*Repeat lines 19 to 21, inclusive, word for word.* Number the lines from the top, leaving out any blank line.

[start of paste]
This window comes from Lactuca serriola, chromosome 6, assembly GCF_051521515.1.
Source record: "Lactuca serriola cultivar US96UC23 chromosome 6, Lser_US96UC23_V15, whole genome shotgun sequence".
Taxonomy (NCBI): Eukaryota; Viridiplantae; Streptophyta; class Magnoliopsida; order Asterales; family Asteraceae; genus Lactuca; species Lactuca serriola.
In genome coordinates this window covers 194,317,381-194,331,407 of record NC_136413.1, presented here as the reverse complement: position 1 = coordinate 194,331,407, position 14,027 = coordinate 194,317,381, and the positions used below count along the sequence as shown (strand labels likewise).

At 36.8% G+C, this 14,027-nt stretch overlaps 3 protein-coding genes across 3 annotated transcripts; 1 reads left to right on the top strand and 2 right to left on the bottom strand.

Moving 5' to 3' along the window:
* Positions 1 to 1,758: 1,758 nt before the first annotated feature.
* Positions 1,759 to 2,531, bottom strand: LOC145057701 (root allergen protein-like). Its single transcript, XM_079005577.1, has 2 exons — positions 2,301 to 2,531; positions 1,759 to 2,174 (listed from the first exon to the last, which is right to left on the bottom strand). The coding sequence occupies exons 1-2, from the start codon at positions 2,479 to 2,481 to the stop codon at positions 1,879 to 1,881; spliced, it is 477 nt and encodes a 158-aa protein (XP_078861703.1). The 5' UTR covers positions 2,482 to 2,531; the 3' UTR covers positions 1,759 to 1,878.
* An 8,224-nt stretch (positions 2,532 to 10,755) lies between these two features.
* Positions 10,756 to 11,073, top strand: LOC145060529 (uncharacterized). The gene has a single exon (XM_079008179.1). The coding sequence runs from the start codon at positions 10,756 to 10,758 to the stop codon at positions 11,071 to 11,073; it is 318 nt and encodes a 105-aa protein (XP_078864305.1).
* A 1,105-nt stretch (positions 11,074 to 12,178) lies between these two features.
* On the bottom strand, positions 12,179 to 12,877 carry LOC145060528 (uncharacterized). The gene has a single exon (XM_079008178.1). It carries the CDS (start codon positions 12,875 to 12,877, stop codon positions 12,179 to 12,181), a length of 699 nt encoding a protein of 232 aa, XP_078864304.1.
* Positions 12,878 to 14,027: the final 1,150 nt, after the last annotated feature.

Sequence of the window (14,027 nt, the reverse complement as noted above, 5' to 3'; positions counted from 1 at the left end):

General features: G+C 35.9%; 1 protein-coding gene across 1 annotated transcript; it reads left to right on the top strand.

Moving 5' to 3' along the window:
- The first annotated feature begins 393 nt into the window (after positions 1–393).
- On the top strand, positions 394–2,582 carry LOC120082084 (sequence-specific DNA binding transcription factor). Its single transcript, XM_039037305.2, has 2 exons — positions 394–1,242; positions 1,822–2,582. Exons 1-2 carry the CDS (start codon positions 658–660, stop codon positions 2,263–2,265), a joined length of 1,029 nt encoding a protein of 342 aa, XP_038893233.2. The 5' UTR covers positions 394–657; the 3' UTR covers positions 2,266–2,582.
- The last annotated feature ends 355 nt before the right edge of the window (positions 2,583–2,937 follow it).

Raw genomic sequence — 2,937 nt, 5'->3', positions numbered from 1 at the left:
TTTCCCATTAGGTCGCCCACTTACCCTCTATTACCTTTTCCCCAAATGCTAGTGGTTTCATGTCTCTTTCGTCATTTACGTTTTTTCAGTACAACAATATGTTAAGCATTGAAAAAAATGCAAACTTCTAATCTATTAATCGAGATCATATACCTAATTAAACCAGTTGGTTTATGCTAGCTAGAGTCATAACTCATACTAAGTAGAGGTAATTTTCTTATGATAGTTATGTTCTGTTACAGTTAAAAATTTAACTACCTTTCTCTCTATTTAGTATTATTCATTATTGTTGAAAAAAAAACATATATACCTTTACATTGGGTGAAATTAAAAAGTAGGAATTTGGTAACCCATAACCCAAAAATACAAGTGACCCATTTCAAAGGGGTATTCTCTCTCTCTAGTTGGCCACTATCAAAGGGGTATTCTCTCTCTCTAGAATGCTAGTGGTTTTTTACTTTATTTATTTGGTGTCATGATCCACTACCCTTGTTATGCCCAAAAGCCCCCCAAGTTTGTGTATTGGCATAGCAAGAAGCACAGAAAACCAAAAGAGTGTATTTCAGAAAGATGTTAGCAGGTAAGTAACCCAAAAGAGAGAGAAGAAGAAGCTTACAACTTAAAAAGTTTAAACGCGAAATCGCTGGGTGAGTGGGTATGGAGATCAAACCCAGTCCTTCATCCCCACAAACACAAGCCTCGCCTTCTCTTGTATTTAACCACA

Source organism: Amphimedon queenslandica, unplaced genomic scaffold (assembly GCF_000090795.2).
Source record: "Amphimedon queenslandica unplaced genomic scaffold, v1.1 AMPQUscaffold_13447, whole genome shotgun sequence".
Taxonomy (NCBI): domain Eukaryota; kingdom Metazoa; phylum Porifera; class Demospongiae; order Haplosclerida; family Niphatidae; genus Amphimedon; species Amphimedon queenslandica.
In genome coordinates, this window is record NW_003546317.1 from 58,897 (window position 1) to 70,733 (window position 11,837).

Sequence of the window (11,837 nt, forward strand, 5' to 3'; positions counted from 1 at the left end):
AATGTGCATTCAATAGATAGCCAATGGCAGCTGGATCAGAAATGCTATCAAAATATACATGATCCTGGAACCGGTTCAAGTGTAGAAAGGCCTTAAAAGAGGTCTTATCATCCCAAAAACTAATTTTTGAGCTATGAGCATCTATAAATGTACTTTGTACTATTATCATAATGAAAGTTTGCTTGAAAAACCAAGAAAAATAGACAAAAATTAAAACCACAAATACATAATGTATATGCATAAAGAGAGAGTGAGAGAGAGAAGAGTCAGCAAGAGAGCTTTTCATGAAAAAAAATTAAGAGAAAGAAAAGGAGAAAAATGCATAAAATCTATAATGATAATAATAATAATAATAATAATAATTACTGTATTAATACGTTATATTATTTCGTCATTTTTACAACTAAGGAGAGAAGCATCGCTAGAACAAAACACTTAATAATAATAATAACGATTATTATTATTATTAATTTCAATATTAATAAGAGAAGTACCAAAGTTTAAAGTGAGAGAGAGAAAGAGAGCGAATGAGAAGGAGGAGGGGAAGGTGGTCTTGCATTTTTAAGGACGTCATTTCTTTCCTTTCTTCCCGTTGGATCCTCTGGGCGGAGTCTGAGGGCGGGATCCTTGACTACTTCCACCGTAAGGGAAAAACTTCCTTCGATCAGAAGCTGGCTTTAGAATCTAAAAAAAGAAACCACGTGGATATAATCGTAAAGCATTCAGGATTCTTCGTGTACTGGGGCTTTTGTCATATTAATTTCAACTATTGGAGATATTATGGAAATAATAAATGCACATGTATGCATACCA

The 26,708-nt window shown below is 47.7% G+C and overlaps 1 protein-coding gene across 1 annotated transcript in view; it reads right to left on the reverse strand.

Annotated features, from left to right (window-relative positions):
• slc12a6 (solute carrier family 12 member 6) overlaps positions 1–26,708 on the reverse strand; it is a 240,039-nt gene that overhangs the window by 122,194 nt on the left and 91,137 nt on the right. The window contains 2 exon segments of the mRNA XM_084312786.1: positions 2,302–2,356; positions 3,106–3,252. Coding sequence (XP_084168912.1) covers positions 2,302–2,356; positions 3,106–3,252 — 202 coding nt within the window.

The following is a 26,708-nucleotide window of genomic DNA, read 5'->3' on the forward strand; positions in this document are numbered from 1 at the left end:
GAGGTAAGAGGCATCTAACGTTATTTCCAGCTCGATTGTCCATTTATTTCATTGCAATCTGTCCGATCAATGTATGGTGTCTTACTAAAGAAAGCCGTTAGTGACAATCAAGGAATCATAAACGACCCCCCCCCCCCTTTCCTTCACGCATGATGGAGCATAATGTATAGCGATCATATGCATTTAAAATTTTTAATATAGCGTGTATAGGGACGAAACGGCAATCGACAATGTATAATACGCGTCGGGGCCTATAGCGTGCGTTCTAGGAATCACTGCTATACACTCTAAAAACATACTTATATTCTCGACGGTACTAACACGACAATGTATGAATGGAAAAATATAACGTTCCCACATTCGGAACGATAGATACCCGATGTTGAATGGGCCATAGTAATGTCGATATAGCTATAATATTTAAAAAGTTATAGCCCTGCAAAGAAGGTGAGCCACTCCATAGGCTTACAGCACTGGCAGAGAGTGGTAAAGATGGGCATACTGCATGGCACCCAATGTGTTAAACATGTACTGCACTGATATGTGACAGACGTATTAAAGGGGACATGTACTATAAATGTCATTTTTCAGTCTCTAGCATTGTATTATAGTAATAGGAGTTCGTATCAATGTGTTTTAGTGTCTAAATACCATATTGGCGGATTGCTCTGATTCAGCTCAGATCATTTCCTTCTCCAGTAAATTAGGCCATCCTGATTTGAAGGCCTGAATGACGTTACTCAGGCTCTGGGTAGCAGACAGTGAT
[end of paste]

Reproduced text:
- The last annotated feature ends 355 nt before the right edge of the window (positions 2,583–2,937 follow it).

Raw genomic sequence — 2,937 nt, 5'->3', positions numbered from 1 at the left:
TTTCCCATTAGGTCGCCCACTTACCCTCTATTACCTTTTCCCCAAATGCTAGTGGTTTCATGTCTCTTTCGTCATTTACGTTTTTTCAGTACAACAATATGTTAAGCATTGAAAAAAATGCAAACTTCTAATCTATTAATCGAGATCATATACCTAATTAAACCAGTTGGTTTATGCTAGCTAGAGTCATAACTCATACTAAGTAGAGGTAATTTTCTTATGATAGTTATGTTCTGTTACAGTTAAAAATTTAACTACCTTTCTCTCTATTTAGTATTATTCATTATTGTTGAAAAAAAAACATATATACCTTTACATTGGGTGAAATTAAAAAGTAGGAATTTGGTAACCCATAACCCAAAAATACAAGTGACCCATTTCAAAGGGGTATTCTCTCTCTCTAGTTGGCCACTATCAAAGGGGTATTCTCTCTCTCTAGAATGCTAGTGGTTTTTTACTTTATTTATTTGGTGTCATGATCCACTACCCTTGTTATGCCCAAAAGCCCCCCAAGTTTGTGTATTGGCATAGCAAGAAGCACAGAAAACCAAAAGAGTGTATTTCAGAAAGATGTTAGCAGGTAAGTAACCCAAAAGAGAGAGAAGAAGAAGCTTACAACTTAAAAAGTTTAAACGCGAAATCGCTGGGTGAGTGGGTATGGAGATCAAACCCAGTCCTTCATCCCCACAAACACAAGCCTCGCCTTCTCTTGTATTTAACCACA